And thus began the U.S. sponsored torture of Mohmmaed al-Qahtani, as well as many many others. Juntas torture; the Bush administration came in as a Junta, an administration that resulted from an electoral college that makes the U.S. presidential race officially less democratic than the Iranian one, plus, in this case, an interference by the Republican heavy Supreme Court. Junta’s are incompetent – a point quickly made plain before the first year of the administration was out, with the highly preventable attack on 9/11 followed by an invasion of Afghanistan that allowed the top tier of the Taliban and the top tier of Al Qaeda, including Osama bin Laden, to simply escape and set up camp across the border. Junta’s promote the psychopathologies of the ruling class, and of course the Bush cabinet and his advisors were full of old and twisted people, like Donald Rumsfeld and Richard Cheney.

In the event, after allowing the pitifully small group of terrorists that were the supposed target of the Afghanistan war escape (and even, at Kunduz, allowing Pakistan to run a full blown evacuation, with airplanes, of the top Taliban and Al Qaeda leaders) in order to preserve a threat that was credible to an American population awash in debt, hubris, and panic, Rumsfeld’s people devised a nice 15 point agenda of acceptable torture, which went from Category 1 to Category 3. It was never very clear what the torture really was about – it is not as if the Taliban or Al Qaeda made much of a secret of their business. The calculation must have been this: allowing Al Qaeda to keep going was the first order of business, in order to retain a political grip on the American Imperium. But allowing them to actually successfully attack again, on American soil, would definitely demoralize those voters in, say, Charleston West Virginia who could not take showers without burning themselves, but who were ultra-proud to be led by tough talking suits.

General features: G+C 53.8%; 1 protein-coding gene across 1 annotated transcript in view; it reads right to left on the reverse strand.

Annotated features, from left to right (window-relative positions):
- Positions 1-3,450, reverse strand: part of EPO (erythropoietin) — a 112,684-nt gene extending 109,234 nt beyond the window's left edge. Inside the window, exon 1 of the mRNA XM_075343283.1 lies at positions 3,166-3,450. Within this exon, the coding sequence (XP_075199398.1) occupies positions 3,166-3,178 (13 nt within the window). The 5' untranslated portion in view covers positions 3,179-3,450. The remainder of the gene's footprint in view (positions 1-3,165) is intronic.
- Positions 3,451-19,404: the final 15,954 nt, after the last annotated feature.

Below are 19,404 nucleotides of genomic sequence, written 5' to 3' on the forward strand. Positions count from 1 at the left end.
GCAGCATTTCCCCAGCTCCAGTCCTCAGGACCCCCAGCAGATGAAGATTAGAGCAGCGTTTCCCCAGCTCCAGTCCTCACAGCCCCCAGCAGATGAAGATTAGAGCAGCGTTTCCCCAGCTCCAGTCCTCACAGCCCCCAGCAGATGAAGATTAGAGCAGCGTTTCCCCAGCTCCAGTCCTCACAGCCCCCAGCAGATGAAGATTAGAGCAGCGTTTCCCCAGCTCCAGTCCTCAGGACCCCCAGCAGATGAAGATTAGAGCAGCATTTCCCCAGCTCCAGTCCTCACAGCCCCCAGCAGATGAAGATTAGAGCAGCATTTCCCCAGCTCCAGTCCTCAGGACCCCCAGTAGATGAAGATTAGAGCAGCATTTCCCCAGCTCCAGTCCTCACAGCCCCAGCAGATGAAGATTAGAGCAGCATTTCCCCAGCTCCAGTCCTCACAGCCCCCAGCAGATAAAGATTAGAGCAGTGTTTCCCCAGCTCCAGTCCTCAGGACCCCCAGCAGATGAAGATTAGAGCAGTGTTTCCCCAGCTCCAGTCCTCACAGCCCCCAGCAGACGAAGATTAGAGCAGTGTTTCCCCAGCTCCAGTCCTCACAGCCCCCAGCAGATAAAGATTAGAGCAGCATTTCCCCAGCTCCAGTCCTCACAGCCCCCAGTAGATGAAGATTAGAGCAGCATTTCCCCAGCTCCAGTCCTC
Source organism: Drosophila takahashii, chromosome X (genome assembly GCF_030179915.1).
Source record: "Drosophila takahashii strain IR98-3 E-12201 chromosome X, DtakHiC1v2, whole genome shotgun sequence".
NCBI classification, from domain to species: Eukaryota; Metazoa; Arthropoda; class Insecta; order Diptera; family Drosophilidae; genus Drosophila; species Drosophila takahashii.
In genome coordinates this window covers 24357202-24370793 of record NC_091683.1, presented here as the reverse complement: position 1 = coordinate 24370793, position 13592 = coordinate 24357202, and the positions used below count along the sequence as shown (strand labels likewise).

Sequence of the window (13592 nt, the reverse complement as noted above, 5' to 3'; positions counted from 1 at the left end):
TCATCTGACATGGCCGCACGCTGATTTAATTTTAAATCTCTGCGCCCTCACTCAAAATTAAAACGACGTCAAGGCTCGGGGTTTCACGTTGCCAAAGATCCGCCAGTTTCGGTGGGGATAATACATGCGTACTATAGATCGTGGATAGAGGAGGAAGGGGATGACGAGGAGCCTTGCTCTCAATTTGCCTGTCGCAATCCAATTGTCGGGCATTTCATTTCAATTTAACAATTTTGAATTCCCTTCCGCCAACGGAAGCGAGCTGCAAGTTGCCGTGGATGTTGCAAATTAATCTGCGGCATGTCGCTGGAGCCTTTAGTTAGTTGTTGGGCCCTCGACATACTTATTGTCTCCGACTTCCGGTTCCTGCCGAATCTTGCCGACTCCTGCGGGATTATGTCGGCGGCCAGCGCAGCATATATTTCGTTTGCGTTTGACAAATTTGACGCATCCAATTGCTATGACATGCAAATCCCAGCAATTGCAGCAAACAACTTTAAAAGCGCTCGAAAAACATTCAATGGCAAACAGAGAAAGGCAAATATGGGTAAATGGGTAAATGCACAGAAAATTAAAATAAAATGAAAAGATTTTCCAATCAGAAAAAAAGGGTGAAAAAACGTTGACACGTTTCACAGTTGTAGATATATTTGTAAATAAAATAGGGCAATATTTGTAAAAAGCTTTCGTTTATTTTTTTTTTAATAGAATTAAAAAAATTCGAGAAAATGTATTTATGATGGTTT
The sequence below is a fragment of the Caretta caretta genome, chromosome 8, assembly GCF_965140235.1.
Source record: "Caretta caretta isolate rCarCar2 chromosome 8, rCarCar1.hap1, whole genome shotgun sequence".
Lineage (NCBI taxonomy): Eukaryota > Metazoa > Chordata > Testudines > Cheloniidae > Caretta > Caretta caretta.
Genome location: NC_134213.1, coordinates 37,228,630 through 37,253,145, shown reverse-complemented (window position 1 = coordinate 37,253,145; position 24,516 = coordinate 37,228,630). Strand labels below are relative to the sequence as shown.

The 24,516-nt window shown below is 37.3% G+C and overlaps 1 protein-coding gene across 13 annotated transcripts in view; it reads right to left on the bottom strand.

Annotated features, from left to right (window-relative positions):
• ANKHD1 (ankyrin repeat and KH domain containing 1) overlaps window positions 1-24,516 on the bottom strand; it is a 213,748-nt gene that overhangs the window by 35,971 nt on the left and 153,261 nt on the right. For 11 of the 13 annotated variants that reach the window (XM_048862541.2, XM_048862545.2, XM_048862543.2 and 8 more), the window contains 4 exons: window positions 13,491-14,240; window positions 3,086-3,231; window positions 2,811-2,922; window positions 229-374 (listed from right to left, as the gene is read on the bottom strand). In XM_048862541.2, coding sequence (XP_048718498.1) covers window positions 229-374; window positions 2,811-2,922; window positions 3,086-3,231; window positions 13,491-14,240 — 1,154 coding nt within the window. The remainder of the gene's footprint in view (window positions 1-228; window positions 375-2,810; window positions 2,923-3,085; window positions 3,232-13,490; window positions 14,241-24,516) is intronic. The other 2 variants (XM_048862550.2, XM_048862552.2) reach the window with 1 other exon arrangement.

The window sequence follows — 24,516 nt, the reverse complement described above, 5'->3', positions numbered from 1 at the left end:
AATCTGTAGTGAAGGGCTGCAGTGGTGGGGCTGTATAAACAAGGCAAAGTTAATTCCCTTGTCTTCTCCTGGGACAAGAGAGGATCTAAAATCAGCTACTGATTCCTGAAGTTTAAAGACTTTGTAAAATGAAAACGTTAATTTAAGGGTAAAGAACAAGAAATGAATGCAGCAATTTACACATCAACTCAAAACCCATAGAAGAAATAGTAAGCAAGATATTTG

As Sand points out, the General Richard Myers was chairman of the Joint Chiefs of Staff at this time, and he signed off on it. Sands interviewed Myers:

“As we moved down the list onto Category II we reached forced grooming (cutting off hair), the use of dogs, and other matters. "Dogs were only to be present, never to be..." His voice trailed off. Removal of clothing? That "would be less fun." Forced grooming? "The last two here are a little...the last one in particular"—referring to the use of "individual phobias (such as fear of dogs) to induce stress"—"you know in general I think, that's how we train. Those are the kind of things we train against." His voice paused. "There was never a physical injury there...," he said, throwing light on the rationale for humiliation.